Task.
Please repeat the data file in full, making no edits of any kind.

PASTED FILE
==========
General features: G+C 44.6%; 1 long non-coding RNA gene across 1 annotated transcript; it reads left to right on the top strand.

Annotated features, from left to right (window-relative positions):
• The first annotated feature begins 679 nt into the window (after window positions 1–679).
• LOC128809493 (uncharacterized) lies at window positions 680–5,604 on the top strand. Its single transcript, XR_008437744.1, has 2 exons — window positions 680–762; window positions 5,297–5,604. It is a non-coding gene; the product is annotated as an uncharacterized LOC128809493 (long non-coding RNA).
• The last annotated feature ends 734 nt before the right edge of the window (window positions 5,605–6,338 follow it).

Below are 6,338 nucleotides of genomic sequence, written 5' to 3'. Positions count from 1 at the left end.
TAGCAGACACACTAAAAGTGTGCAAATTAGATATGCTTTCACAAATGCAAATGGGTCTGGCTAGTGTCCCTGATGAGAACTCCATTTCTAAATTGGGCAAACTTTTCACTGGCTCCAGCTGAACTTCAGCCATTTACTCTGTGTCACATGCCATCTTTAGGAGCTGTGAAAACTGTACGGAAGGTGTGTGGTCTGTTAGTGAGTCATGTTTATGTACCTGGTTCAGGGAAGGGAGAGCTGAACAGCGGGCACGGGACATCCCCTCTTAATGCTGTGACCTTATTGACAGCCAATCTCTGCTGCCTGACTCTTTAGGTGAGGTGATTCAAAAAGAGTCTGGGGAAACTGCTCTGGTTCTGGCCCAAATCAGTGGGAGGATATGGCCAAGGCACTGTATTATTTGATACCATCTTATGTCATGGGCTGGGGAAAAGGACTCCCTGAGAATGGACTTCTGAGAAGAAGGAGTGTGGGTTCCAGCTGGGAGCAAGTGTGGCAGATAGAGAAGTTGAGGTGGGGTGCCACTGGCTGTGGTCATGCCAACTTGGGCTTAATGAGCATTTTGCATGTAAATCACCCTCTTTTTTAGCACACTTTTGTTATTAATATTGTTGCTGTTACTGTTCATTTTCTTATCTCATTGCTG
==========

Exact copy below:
General features: G+C 44.6%; 1 long non-coding RNA gene across 1 annotated transcript; it reads left to right on the top strand.

Annotated features, from left to right (window-relative positions):
• The first annotated feature begins 679 nt into the window (after window positions 1–679).
• LOC128809493 (uncharacterized) lies at window positions 680–5,604 on the top strand. Its single transcript, XR_008437744.1, has 2 exons — window positions 680–762; window positions 5,297–5,604. It is a non-coding gene; the product is annotated as an uncharacterized LOC128809493 (long non-coding RNA).
• The last annotated feature ends 734 nt before the right edge of the window (window positions 5,605–6,338 follow it).

Below are 6,338 nucleotides of genomic sequence, written 5' to 3'. Positions count from 1 at the left end.
TAGCAGACACACTAAAAGTGTGCAAATTAGATATGCTTTCACAAATGCAAATGGGTCTGGCTAGTGTCCCTGATGAGAACTCCATTTCTAAATTGGGCAAACTTTTCACTGGCTCCAGCTGAACTTCAGCCATTTACTCTGTGTCACATGCCATCTTTAGGAGCTGTGAAAACTGTACGGAAGGTGTGTGGTCTGTTAGTGAGTCATGTTTATGTACCTGGTTCAGGGAAGGGAGAGCTGAACAGCGGGCACGGGACATCCCCTCTTAATGCTGTGACCTTATTGACAGCCAATCTCTGCTGCCTGACTCTTTAGGTGAGGTGATTCAAAAAGAGTCTGGGGAAACTGCTCTGGTTCTGGCCCAAATCAGTGGGAGGATATGGCCAAGGCACTGTATTATTTGATACCATCTTATGTCATGGGCTGGGGAAAAGGACTCCCTGAGAATGGACTTCTGAGAAGAAGGAGTGTGGGTTCCAGCTGGGAGCAAGTGTGGCAGATAGAGAAGTTGAGGTGGGGTGCCACTGGCTGTGGTCATGCCAACTTGGGCTTAATGAGCATTTTGCATGTAAATCACCCTCTTTTTTAGCACACTTTTGTTATTAATATTGTTGCTGTTACTGTTCATTTTCTTATCTCATTGCTG